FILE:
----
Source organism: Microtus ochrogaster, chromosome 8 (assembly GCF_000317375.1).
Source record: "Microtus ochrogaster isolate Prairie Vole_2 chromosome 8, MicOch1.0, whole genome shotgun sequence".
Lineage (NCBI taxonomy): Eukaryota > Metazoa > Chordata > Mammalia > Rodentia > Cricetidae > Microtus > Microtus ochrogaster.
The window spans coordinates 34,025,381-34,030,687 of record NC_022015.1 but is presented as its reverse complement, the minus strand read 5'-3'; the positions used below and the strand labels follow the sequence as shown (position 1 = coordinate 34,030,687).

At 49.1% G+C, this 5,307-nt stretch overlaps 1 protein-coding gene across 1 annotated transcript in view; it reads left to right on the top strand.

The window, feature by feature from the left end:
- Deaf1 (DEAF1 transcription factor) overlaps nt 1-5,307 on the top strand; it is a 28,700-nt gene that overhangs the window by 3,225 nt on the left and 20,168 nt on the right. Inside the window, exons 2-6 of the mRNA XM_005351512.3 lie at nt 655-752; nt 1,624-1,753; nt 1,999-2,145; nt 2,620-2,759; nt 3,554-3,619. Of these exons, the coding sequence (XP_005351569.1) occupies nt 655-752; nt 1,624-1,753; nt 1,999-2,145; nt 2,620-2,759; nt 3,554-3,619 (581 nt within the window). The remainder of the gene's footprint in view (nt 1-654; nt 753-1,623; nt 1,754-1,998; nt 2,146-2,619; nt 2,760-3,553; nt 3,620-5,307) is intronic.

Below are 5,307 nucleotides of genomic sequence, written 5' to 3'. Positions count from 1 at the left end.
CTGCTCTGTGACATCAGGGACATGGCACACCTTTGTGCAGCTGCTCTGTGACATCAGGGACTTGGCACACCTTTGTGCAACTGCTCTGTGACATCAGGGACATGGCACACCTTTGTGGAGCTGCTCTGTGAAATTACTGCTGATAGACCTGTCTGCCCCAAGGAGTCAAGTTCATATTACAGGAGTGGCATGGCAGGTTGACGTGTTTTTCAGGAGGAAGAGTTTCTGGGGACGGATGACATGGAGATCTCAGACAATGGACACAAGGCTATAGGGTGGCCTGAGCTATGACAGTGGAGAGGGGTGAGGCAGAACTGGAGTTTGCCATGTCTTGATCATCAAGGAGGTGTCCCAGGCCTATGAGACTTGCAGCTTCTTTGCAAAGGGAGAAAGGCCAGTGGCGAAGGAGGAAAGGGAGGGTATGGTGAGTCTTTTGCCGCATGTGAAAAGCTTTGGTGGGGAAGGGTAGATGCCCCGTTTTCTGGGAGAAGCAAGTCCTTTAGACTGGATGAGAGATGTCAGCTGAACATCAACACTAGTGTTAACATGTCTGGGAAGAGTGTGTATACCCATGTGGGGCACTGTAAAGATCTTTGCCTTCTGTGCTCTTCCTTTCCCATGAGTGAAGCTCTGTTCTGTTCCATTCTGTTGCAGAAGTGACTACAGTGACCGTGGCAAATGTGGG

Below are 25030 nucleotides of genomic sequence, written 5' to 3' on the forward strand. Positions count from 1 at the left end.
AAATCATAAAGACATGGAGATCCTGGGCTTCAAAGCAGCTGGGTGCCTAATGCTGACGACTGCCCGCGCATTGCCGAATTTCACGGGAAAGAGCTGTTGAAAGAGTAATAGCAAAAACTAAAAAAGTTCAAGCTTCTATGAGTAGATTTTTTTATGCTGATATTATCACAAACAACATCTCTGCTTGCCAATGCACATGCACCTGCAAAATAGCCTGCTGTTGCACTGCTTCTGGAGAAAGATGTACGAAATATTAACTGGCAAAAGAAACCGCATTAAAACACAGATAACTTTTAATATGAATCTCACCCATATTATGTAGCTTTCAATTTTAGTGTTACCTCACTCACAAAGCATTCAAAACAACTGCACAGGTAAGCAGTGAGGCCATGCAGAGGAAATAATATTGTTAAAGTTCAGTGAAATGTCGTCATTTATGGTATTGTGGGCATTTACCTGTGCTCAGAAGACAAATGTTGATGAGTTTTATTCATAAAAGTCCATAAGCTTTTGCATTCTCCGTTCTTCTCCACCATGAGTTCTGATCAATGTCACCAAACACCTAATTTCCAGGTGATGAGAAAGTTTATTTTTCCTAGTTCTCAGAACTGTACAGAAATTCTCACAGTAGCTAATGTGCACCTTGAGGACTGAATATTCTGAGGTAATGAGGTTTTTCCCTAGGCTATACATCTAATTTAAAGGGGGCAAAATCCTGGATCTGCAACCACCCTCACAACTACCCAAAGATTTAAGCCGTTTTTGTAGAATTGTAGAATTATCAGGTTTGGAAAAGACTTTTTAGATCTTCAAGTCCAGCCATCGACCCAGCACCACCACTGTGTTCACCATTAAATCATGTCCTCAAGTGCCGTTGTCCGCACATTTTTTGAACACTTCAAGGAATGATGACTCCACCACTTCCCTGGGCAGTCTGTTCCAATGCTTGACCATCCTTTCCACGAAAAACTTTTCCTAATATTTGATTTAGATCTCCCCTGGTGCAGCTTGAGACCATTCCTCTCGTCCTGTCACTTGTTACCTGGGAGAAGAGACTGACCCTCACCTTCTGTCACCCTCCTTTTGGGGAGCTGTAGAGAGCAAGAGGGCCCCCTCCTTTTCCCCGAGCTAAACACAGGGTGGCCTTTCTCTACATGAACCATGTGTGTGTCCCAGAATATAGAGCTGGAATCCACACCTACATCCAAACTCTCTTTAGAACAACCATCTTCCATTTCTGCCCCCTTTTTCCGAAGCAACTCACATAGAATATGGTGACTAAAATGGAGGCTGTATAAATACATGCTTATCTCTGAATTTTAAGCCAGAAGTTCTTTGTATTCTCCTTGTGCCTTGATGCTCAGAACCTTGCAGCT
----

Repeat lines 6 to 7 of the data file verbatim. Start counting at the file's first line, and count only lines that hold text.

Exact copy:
The window, feature by feature from the left end:
- Deaf1 (DEAF1 transcription factor) overlaps nt 1-5,307 on the top strand; it is a 28,700-nt gene that overhangs the window by 3,225 nt on the left and 20,168 nt on the right. Inside the window, exons 2-6 of the mRNA XM_005351512.3 lie at nt 655-752; nt 1,624-1,753; nt 1,999-2,145; nt 2,620-2,759; nt 3,554-3,619. Of these exons, the coding sequence (XP_005351569.1) occupies nt 655-752; nt 1,624-1,753; nt 1,999-2,145; nt 2,620-2,759; nt 3,554-3,619 (581 nt within the window). The remainder of the gene's footprint in view (nt 1-654; nt 753-1,623; nt 1,754-1,998; nt 2,146-2,619; nt 2,760-3,553; nt 3,620-5,307) is intronic.